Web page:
Bonus reading! We’re starting to prepare for Holly Black’s 2017 Butler Lecture, and her oeuvre fits nicely with B3 this month. Revisit Newbery Honor Doll Bones (Simon & Schuster, 2013) or teen faves The Coldest Girl in Coldtown (Little, Brown, 2013) and The Darkest Part of the Forest (Little, Brown, 2015).



Wednesday, September 21, 2016, 6-7 p.m.

Exploring Farms and Food

From classic picture books such as Lois Ehlert’s Eating the Alphabet (Harcourt, 1989) and Growing Vegetable Soup (Harcourt, 1987) and Elisha Cooper’s Farm (Orchard, 2010) to more contemporary middle-grade fiction such as Return to Sender by Julia Alvarez (Knopf, 2009) and informational books including the young readers’ edition of The Omnivore’s Dilemma by Michael Pollan (Dial, 2015), food and where it comes from has been a perennial topic in children’s lit.

Fall season is harvest time, and for our first B3 of the year we’ll focus on food, farms, and farmers’ markets. There is a full crop of newly-published foodie books this year, and we’ll focus on these:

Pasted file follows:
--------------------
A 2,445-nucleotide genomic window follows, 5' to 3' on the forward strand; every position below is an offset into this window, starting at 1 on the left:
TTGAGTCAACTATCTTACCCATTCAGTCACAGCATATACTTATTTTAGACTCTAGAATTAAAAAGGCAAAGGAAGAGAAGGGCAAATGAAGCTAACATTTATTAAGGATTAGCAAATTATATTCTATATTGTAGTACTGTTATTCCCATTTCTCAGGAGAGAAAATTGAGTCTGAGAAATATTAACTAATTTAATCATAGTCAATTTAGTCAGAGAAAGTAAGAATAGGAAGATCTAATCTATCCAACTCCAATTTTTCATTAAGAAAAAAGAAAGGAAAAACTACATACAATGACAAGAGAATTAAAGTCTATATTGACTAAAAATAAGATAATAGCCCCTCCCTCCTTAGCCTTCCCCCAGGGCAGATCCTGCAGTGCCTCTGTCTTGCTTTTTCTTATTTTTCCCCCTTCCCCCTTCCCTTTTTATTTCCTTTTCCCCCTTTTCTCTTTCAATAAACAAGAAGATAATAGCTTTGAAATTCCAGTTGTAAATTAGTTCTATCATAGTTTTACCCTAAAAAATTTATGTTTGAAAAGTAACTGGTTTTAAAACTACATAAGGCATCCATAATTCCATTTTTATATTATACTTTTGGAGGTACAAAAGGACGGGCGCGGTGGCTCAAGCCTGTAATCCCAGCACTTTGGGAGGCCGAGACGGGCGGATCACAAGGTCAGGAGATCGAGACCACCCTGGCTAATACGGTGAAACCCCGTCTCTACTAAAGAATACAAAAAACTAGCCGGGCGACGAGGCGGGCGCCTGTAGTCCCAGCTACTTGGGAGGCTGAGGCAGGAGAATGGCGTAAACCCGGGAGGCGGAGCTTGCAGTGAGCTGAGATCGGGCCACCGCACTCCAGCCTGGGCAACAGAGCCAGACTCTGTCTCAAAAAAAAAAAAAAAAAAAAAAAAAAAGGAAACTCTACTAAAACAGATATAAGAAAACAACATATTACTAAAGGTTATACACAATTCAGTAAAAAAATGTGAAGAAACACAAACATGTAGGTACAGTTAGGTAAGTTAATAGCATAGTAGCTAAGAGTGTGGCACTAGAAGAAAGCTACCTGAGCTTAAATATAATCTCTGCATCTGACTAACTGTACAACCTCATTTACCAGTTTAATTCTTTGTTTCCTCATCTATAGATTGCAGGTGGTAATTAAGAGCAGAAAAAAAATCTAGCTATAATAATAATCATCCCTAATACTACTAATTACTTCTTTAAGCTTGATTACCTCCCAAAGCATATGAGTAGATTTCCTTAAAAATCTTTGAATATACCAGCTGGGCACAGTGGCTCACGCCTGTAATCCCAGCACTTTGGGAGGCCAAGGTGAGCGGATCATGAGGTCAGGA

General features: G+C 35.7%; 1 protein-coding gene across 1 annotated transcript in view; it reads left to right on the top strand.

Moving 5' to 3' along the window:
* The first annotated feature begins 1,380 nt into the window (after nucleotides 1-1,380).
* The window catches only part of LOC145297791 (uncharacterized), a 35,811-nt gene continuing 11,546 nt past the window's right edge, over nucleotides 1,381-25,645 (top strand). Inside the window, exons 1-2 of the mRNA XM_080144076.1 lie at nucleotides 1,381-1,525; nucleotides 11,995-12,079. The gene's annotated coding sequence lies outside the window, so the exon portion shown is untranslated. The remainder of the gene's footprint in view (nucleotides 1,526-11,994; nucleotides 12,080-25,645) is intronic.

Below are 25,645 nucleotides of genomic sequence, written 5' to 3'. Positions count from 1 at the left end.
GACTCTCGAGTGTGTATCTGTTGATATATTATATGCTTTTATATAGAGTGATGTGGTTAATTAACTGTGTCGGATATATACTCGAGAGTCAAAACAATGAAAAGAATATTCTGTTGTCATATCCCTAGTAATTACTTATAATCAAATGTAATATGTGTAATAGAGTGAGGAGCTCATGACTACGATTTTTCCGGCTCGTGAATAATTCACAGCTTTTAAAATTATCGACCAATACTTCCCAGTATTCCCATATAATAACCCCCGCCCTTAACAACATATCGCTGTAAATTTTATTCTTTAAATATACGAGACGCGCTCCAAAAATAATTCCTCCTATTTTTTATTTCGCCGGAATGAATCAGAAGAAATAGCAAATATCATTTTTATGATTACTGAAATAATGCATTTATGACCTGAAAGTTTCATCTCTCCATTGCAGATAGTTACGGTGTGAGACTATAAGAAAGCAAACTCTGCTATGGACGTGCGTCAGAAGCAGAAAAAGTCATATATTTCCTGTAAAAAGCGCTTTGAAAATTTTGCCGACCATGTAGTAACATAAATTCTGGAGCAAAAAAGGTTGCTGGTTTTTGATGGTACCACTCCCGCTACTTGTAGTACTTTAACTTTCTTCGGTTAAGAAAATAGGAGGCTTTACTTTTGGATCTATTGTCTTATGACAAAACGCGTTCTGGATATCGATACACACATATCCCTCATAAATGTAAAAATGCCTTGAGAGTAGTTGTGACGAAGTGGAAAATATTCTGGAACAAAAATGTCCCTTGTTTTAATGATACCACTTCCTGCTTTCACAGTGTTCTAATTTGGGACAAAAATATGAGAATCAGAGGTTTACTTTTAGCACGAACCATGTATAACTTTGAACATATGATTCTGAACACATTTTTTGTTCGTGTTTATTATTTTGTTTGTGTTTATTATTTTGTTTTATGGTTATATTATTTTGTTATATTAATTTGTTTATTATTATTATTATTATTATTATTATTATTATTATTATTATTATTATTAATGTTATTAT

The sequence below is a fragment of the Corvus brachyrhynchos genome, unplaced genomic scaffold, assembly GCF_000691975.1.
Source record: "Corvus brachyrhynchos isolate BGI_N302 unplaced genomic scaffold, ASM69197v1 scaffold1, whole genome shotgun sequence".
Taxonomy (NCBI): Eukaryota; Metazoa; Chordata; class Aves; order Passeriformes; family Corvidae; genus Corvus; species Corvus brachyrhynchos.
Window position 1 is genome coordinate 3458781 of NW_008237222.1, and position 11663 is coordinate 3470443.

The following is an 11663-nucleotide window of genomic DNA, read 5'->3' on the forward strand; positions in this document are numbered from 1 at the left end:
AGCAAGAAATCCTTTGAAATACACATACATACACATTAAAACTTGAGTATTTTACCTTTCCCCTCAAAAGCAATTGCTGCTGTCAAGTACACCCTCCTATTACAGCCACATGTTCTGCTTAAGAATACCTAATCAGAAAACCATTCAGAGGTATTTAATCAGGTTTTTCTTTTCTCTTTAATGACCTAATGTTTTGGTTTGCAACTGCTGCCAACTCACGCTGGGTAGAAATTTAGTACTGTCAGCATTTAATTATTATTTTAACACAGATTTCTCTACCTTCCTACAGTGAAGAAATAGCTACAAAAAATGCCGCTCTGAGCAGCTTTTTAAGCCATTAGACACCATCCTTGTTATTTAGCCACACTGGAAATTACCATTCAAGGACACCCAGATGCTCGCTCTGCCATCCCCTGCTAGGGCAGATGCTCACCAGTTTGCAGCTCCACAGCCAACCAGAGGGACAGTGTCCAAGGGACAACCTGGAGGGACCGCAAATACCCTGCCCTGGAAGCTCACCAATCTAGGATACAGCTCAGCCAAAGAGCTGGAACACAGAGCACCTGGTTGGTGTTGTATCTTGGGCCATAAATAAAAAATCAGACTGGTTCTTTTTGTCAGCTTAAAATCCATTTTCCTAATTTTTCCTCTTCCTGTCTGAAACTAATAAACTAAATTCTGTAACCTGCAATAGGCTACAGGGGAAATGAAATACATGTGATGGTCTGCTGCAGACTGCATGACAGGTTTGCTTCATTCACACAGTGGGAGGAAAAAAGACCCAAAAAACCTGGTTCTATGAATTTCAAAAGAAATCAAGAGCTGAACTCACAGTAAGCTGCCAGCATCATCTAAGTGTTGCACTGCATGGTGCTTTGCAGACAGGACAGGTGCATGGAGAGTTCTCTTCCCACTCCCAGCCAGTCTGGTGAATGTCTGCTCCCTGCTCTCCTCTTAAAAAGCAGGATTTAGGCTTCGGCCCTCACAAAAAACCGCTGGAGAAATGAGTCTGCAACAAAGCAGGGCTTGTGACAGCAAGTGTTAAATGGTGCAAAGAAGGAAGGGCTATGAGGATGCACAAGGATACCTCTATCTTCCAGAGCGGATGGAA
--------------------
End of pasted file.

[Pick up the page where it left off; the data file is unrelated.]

Board books: Edible Colors and Edible Numbers, both by Jennifer Vogel Bass (Roaring Brook, 2016)
Picture books: Grow! Raise! Catch! How We Get Our Food by Shelly Rotner (Holiday House, 2016); On the Farm, at the Market by G. Brian Karas (Holt, 2016); and Sleep Tight Farm by Eugenie Doyle, illus. by Becca Stadtlander (Chronicle, 2016)
Informational: The Story of Seeds by Nancy F. Castaldo (Houghton Mifflin Harcourt, 2016)

Whether you’ve read all, some, or none, please join us in the Butler Center to talk about kids books about food, and enjoy some farmers’ market treats. We’ll have the food and, um, books out at 5:30 for perusal and partaking.

The Fall 2016 Schedule Is Up!

As the days shorten and we on campus frantically prep for the start of a new academic year, we’re pleased to announce fall Butler Book Banter dates and themes. Stay tuned, here and on social media, for specific titles. We look forward to another season of book discussion and fellowship!